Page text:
Bob Randall: “Brown Skin Baby (They Took Me Away)”
    h ttps://

  6. Florence nee Fedup

    Wally, you still do not get it. You are putting your interpretation on that dance. You are rejecting Goode’s explanation of it. The question one could ask, is why?

    It only lasted a few seconds. was not meant to offend. Could it be those who object to his actions, that have a problem?

  7. Florence nee Fedup

    The allegations that Bough and Howard used as an excuse for the intervention came from convictions in courts. Nothing was hidden. No great terrible number of victims of sexual abuse were found after the army went in.

    The truth is, if there were children being abused, finding them would now be harder. One needs trust and support of the community to protect kids.

    Remember Howard sent doctors on to examine all the kids. Thankfully, doctors and others said no go. That would have been abuse of children on a massive scale.

    The Intervention came about because Howard was facing bad polls leading up to an election. Labor should have dropped the policy the day they came in to power. Trouble is, there are many on both sides politics that believe they know what is best for these people. They do not.

    I hope the conversation that has occurred over the last few days continue. we might reach a sensible place when if comes to Indigenous affairs. We just have to listen.

  8. John Lord

    We are as one Michael.

  9. diannaart

    Nailed it again Florence

    I will go further, our society don’t like victims from any abuse speaking out

    Makes people feel uncomfortable when those who are considered less important than the dominant group, speak out. It gets labeled complaining, attention seeking or anything other than what it is. The vulnerable speaking out is akin to denying their appointed place in society and the dominant group don’t like it, not one little bit.

    The dominants try to claim Goodes’ character is at fault – not the real reasons they do not like him – then they’d have to admit they are bigots.

    “I am not anxious to be the loudest voice or the most popular. But I would like to think that at a crucial moment, I was an effective voice of the voiceless, an effective hope of the hopeless.”
    ― Whitney Young, American Civil Rights leader

    “When a man gives his opinion, he’s a man. When a woman gives her opinion, she’s a bitch.”
    ― Bette Davis

    “The most courageous act is still to think for yourself. Aloud.”
    ― Coco Chanel

  10. Florence nee Fedup

    diannaart, I am not only talking about redneck and bigots. I have found it to be true among friends, workmates and extremely decent people.

    I worked in welfare family but mostly abused children. Children who were victims sexual abuse and DV families. I was taken back, when told by workmates, compassion young people, that me reciting my experiences made them see me as a client, not a work mate. Somehow telling my story, led them to seeing me as a lesser person. My amazement was to be stunned. I only ever said anything, not to seek pity, but to place before them some sense of what the mother’s, children could be feeling. I would like to add, I found that my experiences had no effect on my judgement when working with these people. This did worry me, before I took on the work. I didn’t see abuse where no existed.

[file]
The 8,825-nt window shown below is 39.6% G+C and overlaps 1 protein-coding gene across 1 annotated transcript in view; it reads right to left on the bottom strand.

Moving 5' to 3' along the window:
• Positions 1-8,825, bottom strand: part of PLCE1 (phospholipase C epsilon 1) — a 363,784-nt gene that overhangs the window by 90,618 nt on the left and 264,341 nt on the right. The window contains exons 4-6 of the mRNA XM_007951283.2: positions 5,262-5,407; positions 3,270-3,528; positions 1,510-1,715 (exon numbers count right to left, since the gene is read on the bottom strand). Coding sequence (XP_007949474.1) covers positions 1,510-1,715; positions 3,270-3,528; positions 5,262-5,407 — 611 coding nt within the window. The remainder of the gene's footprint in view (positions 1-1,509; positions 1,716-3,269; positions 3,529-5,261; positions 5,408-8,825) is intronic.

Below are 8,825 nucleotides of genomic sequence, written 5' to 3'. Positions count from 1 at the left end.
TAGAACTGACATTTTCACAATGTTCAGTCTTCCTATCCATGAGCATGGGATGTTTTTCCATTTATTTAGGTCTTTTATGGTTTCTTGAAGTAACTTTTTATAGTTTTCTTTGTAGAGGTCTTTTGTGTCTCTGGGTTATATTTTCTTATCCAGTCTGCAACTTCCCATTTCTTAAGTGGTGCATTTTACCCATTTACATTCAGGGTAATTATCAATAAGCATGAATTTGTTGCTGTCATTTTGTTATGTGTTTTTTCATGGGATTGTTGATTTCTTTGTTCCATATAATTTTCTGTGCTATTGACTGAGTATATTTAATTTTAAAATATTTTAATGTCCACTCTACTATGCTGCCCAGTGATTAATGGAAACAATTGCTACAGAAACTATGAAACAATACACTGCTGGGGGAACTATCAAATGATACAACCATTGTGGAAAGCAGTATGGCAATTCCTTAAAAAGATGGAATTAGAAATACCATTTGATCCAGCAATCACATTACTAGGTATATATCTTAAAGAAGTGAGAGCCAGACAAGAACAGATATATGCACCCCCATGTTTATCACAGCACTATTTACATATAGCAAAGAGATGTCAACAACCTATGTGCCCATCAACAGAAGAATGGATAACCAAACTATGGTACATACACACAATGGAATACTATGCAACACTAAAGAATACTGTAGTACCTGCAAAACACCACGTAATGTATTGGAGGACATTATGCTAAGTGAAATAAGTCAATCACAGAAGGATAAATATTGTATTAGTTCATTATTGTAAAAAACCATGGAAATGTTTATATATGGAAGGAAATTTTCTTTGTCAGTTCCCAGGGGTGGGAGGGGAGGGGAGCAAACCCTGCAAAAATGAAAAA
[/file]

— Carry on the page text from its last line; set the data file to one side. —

I think people might not want to hear, because they don’t want to be in the position where they have to act. I know that sounds silly. People don’t want to hear the black armbands versions of out history. That is a shame, as it is rich history that has many positives as negatives.

    I am not accusing anyone of anything, Just pointing out what I believe to be fact.

  11. Pingback: Australia’s Shame | olddogthoughts

  12. diannaart


    I really appreciate your reply to me.

    I was at the doctor’s for my monthly check-up last Thursday and my doctor, a man I perceived as quite sophisticated, was in a grumpy mood, not unusual, but what he said was, “We can’t even boo at the football any more”. I never thought of him as racist, I still don’t (his partner is Asian). I have wondered if he has bothered to think through the issue – the way we have – who knows what he has gleaned from the media in his very busy life.

    However, such responses from people who do not fit the redneck/bigot image are breath taking, are they not?

  13. Florence nee Fedup

    No one is saying anything about booing. Booing every time one is on filed for over 12 mths is a little different. Even if guilty as charged, doesn’t deserve that level of abuse. What they are really saying, I have the right to abuse anyone I disagree with or don’t like.

  14. wam

    racism is a learned human trait. Non-Aborigines have had access to Aboriginal stereotypes for 200 years. They learn it at mother’s knee, in the school yard in the class room on the TV in films. It is a significant measure of racism as displayed by europeans, that when obama get into a lift women clutch their purse closer to their chest.
    Racism can be unlearned but that requires education and effort after you admit to yourself that you are a racist.
    When hundreds of thousands of australians in 6 states boo a player because everyone else is booing there is a problem when sam newman and eddie everywhere admit is was his reaction to the pie young woman and his ‘war dance’ that was the cause but that is not racism. When the coach of the dockers ask for no booing his plea was ignored and qagain it was not acknowledged as having anything to do with race.
    Vics should be aware of people like Johnny Mullagh but john lord confessed that he didn’t see b;lacks till the shiny black africans immigrated. We we had plenty of shiny blacks in north australia and one plays for essendon.
    Sadly we are getting better at accepting black immigrants but we have a long way to go to rid the institutionalised special entrenched racism against our own Aborigines.
    The real shame is the use of ‘they’ putting Aborigines in one group. How can that be when there a hundreds of languages and customs and so many colours, shapes and sizes.
    I played for buffs and Rueben Cooper was an educated Aborigine in the era 100 years ago. He wrote about racism yet he would have not been subjected to the abuse given to Adan.